The opening credits of Mr. Magoo is a cartoon, and then the film proper opens with a mess of character introductions. We sort of get to know the main characters, but everything feels hurried. The movie can’t wait to get to its first big comedic sequence, so it cuts short what should be a nice, slow scene. By the end of the opening scene, it’s unclear what most of the characters want or even who they are. This is a pattern for the rest of the film. It rushes from one scene to the next, constantly introducing new characters only to forget about them and move onto others. It all starts to feel like padding, and long before it reaches its climax in South America the movie has clearly run out of ideas, and it’s just trying to get to a respectable runtime.


      If they’re going to include outtakes at the end of the film, they should make sure they’re funny. Every outtake in Liar Liar is pure gold. And it’s all building up to the part where the rival lawyer calls Jim Carrey an “over-actor.” That takes him completely by surprise and he just has to laugh before slyly replying, “Oh no. They’re onto me.” That self-aware line just endeared him as an actor, and I can easily see why Roger Ebert was won over by him.

      Mr. Magoo includes many outtakes that are incredibly unfunny. Some of them are just baffling, like all of the embarrassing shots of Leslie Nielsen or his stunt double bumbling around in a raft. Most of them are just shots of people looking awkward or falling down. I guess that summarizes the movie perfectly, though, so bravo for putting together those lazy outtakes.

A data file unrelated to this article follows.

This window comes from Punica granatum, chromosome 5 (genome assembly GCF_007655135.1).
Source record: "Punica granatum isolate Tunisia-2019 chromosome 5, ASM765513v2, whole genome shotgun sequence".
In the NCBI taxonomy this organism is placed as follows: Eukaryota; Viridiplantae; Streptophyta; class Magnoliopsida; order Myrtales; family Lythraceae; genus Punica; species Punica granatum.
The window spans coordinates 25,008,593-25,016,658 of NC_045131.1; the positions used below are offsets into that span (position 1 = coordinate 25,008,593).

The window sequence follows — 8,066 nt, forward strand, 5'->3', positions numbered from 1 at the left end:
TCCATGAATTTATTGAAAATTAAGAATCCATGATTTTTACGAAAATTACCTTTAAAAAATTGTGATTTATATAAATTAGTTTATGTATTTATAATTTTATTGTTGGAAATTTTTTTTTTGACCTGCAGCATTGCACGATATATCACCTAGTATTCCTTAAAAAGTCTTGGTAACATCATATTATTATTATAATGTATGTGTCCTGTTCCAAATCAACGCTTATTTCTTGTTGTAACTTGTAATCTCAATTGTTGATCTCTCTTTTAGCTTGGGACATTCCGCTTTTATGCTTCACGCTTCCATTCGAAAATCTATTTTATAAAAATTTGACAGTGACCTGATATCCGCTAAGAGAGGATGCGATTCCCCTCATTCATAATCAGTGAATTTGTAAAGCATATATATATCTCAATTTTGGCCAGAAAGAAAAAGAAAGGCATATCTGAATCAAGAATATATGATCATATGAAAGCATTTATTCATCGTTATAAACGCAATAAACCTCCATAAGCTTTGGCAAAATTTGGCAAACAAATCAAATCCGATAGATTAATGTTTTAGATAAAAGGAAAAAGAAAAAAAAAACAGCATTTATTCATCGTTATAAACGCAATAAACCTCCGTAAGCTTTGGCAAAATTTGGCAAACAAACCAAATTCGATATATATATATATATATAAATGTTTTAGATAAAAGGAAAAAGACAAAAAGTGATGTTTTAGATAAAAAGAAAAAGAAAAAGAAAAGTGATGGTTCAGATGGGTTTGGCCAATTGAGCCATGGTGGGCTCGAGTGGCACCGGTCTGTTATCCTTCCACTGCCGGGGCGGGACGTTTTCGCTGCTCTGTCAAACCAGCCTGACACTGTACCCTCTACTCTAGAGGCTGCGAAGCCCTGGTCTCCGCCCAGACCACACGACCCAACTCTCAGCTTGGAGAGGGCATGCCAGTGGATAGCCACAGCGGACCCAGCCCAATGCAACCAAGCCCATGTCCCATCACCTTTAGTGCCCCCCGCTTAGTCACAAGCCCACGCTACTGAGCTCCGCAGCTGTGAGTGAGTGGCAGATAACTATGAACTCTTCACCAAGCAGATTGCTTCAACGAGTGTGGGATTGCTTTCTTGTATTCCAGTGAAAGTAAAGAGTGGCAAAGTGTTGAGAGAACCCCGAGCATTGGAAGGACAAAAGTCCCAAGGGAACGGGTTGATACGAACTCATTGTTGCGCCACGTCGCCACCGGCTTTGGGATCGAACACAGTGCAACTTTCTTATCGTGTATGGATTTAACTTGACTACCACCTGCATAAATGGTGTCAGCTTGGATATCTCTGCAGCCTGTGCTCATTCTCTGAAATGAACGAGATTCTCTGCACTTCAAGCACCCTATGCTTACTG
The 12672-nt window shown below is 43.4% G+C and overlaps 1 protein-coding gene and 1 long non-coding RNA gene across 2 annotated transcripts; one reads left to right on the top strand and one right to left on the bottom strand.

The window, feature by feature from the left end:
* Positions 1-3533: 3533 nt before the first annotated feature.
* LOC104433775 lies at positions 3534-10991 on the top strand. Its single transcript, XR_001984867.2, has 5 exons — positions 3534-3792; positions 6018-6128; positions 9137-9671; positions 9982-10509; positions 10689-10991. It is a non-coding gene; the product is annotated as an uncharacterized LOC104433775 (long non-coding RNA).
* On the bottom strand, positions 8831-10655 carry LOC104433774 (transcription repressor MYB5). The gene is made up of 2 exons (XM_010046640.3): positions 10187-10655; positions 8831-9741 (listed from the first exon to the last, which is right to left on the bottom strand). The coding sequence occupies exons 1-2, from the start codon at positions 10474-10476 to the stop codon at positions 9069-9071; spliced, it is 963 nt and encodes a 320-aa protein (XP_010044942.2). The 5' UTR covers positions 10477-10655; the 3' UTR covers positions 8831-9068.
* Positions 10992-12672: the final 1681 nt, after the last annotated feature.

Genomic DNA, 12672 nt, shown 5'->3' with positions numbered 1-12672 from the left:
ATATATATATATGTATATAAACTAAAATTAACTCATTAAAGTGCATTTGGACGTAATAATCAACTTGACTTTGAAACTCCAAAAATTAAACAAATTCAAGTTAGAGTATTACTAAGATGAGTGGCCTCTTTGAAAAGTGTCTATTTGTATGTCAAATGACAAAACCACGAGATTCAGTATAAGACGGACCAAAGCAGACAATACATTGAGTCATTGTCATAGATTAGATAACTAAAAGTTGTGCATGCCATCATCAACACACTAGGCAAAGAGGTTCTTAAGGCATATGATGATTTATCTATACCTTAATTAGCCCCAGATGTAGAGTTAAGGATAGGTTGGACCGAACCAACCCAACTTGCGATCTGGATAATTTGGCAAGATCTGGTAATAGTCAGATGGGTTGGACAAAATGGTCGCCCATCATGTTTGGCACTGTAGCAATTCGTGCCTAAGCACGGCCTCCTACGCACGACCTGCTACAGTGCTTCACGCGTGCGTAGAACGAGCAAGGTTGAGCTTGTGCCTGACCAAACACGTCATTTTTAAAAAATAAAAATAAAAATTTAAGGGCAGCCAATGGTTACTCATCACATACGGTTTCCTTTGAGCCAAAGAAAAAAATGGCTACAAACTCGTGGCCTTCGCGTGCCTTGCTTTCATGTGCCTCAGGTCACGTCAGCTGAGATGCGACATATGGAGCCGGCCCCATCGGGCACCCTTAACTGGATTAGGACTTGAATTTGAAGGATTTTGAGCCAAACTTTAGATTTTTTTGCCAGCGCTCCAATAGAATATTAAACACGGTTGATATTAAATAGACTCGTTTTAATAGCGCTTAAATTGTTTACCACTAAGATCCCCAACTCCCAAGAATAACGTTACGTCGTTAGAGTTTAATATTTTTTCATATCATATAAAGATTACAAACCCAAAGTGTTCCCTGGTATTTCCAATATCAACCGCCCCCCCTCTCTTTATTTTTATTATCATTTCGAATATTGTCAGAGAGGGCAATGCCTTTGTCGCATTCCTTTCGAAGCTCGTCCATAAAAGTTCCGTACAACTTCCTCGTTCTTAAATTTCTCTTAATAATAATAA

The Hard Truth

      It’s perfectly possible to stretch a single joke out for the length of a whole movie. But I’d be lying if I said it was easy. It takes a lot of talent to do that. Liar Liar is a special film that showcases a world-class comedian working at the pinnacle of his talent. Mr. Magoo is an embarrassment that demonstrates the sad descent of one of the formerly funniest men in Hollywood. And that’s the truth of the matter.


  2. I don’t love either one of these movies, but I can watch them both without complaint. That said, My Best Friend’s Wedding has some musical sequences that put it over the top for me. Liar, Liar has some laughs, but it’s just so run-of-the-mill. No one on that movie other than Carrey was even trying. And arguably, Carrey was trying too hard.


    • The “I Say A Little Prayer” sing along scene in MBFW made that movie. That’s one of the few “chick flicks” that guys can enjoy as well.

      Liar Liar was fun (it got my vote). But I haven’t really felt the need or desire to watch it again since I saw it on video in late 1997.


  3. I’m with Lebeau in that I don’t love either film, but I voted for “Liar Liar”, as I enjoyed that one more. From this point forward, it’s highly unlikely I’d vote for either film again though.